/ Cyclist challenges Conservative MP to commute by bike

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dale1968 - on 28 Dec 2012
mikehike on 28 Dec 2012
In reply to dale1968:
That fella's had a pretty bad time, enough to put many off riding a bike to work.
Good luck to him.
Martin W on 28 Dec 2012
In reply to dale1968: Seems more like an invitation than a "challenge", when you read the bulk of the article:

The 38-year-old company director has now asked Ealing Central and Acton MP Angie Bray, whose constituency covers part of his route, to cycle with him.

But that wouldn't be such a good headline, of course...

(By their logic, my g/f "challenged" me to pour her another glass of wine yesterday evening.)
highclimber - on 28 Dec 2012
In reply to dale1968:

"I ride in cycle lanes,..."


i think this might be part of his problem. some cycle lanes i've used are in the most vulnerable places for the smallest road user!

I am trying to fathom out what the guy is trying to get the police to do by 'policing cycle lanes'?
Bob_the_Builder - on 28 Dec 2012
In reply to highclimber:
>some cycle lanes i've used are in the most vulnerable places for the smallest road user!

Agreed!

I wish that police would ticket people who drive into the "bike bit" at the traffic lights. Is that policing bike lanes?

Ciro - on 28 Dec 2012
In reply to highclimber:
> (In reply to dale1968)
>
> "I ride in cycle lanes,..."
>
>
> i think this might be part of his problem. some cycle lanes i've used are in the most vulnerable places for the smallest road user!

Yep, in London I avoid them like the plague - getting out into the traffic and dominating your lane doesn't guarantee you'll get to work in one piece, but it does make it more likely.
trouserburp - on 28 Dec 2012
In reply to Bob_the_Builder:

I cycle and drive, honestly can't see the big problem with cars rolling a bit into the bike space at traffic lights.
They aren't moving so how is it dangerous? It's just a mild inconvenience. If they were scared of a fine and had to slam on the brakes every time the lights changed it would be far more dangerous.

Oncoming cars turning right across my lane, now that's worth shouting about. Or overtaking too close, failing to give way at a roundabout, opening car doors without looking...
doz generale - on 28 Dec 2012
In reply to trouserburp:
> (In reply to Bob_the_Builder)
>
> I cycle and drive, honestly can't see the big problem with cars rolling a bit into the bike space at traffic lights.
> They aren't moving so how is it dangerous? It's just a mild inconvenience. If they were scared of a fine and had to slam on the brakes every time the lights changed it would be far more dangerous.
>

its dangerous as bikes now have to sit inside the traffic at lights because someone who cant judge his stopping distance or is too selfish to care is sat in their space. why do you think the bike space exists? to look prety?
highclimber - on 28 Dec 2012
In reply to doz generale: The issue is that the line that separates these areas is such that if a motor vehicle crosses it, it is punishable by a fine of £30 (£60?) and 3 penalty points, or so I am lead to believe.
yesbutnobutyesbut - on 28 Dec 2012
In reply to highclimber: There's a line at every set of traffic lights that you shouldn't cross. Some just happen to have a bike area in front of them. If motorists are unable to stop at the right place they/we deserve a fine!!
Ciro - on 28 Dec 2012
In reply to trouserburp:
> (In reply to Bob_the_Builder)
>
> I cycle and drive, honestly can't see the big problem with cars rolling a bit into the bike space at traffic lights.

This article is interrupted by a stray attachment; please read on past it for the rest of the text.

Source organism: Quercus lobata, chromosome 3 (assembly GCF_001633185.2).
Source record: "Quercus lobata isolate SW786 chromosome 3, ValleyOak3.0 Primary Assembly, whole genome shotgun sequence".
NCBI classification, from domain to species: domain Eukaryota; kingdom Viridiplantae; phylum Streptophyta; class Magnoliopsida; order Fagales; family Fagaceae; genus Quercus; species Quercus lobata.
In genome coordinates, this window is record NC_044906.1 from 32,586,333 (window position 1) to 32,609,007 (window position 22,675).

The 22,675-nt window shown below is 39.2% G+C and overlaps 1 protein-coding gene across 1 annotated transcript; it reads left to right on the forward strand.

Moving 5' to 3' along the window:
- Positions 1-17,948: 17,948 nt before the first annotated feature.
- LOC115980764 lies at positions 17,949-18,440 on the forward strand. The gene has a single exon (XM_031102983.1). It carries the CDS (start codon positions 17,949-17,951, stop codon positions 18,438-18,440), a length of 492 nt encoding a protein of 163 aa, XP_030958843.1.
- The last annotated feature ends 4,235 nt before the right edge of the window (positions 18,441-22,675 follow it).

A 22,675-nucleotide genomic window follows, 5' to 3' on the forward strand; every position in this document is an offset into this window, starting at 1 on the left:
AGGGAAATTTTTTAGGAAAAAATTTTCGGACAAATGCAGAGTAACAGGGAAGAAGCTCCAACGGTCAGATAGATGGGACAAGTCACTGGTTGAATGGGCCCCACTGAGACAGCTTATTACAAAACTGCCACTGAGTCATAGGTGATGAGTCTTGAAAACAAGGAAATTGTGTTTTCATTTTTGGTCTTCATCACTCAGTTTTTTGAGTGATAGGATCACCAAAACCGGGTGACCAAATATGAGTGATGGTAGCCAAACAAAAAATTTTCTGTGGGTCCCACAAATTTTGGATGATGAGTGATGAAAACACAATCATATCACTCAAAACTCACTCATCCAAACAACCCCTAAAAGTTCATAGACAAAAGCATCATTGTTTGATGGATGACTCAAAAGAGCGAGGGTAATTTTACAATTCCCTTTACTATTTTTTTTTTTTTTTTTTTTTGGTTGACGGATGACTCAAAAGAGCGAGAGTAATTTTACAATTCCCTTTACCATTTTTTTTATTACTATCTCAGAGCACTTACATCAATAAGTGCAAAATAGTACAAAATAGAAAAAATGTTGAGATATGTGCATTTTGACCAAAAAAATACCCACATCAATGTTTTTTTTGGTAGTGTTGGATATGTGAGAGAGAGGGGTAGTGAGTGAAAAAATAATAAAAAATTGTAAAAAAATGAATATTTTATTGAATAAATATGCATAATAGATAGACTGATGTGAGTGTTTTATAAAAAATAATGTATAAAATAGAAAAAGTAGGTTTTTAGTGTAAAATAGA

> They aren't moving so how is it dangerous? It's just a mild inconvenience.

The point of the advanced cycle box is to allow cyclists to move into a visible position in front of the traffic. The theory goes that this makes them safer when the lights change. If you have evidence that they are in fact as safe mixing it with the motor vehicles at the stop line, why are you wasting your time trying to convince the good citizens of UKC when you could be presenting that evidence to the government, so they can stop wasting our tax money on a pointless safety scheme?

> If they were scared of a fine and had to slam on the brakes every time the lights changed it would be far more dangerous.

If they read the highway code, they would understand that it's not necessary for them to stop if it might cause an accident:

https://www.gov.uk/light-signals-controlling-traffic

"AMBER means ‘Stop’ at the stop line. You may go on only if the AMBER appears after you have crossed the stop line, or are so close to it that to pull up might cause an accident."

Ignorance of one rule is not an excuse for ignoring another one.


Bob_the_Builder - on 28 Dec 2012
In reply to trouserburp:

I agree that there are worse things, but the posts following explain a few reasons why the bike area is there. I would add that it gives a safe place for cyclists to wait in front of people turning left who don't notice them.

I mainly want police to notice because it is a highly visible offence that could be enforced much better.
Ciro - on 28 Dec 2012
In reply to Bob_the_Builder:

> I mainly want police to notice because it is a highly visible offence that could be enforced much better.

I once saw the police on Holland Park Avenue in the morning, standing at the closest junction to the station, and at every cycle of the lights they went over to the drivers sitting in the advance cycle box and told them they shouldn't do that before allowing them on their way... that's the closest thing to a deterant I've seen.
Bob_the_Builder - on 28 Dec 2012
In reply to Ciro:

Better than nothing I suppose. I'm sure getting told off by a policeman will stop some people doing it for a while.
Bimbler - on 28 Dec 2012
Enforcing ASL is great IF the majority of (commuting type) cyclists behaved in a predictable and safe manner. Unfortunately most don't so until this issue is solved I don't see what real purpose this serves.
trouserburp - on 29 Dec 2012
In reply to Bob_the_Builder:

Just ride around in front of them anyway.

The fine's only if you willingly go over it when there's a red light. Normally they're there because they were in a queue of traffic when the lights changed, which is absolutely ok and allowed. Sometimes they didn't have their jedi foresight engaged when the light changed on them, which is human. So lock up 99% of drivers and throw away the key, or get a grip and realise it's just a helpful guidance line and no harm has been done.
Ciro - on 29 Dec 2012
In reply to Bimbler:
> Enforcing ASL is great IF the majority of (commuting type) cyclists behaved in a predictable and safe manner. Unfortunately most don't so until this issue is solved I don't see what real purpose this serves.

Indeed, that might help the cause... then again if the ASLs and other courtesies towards cyclists required by the highway code were observed by other users, cyclists might behave in a more predictable and safe manner...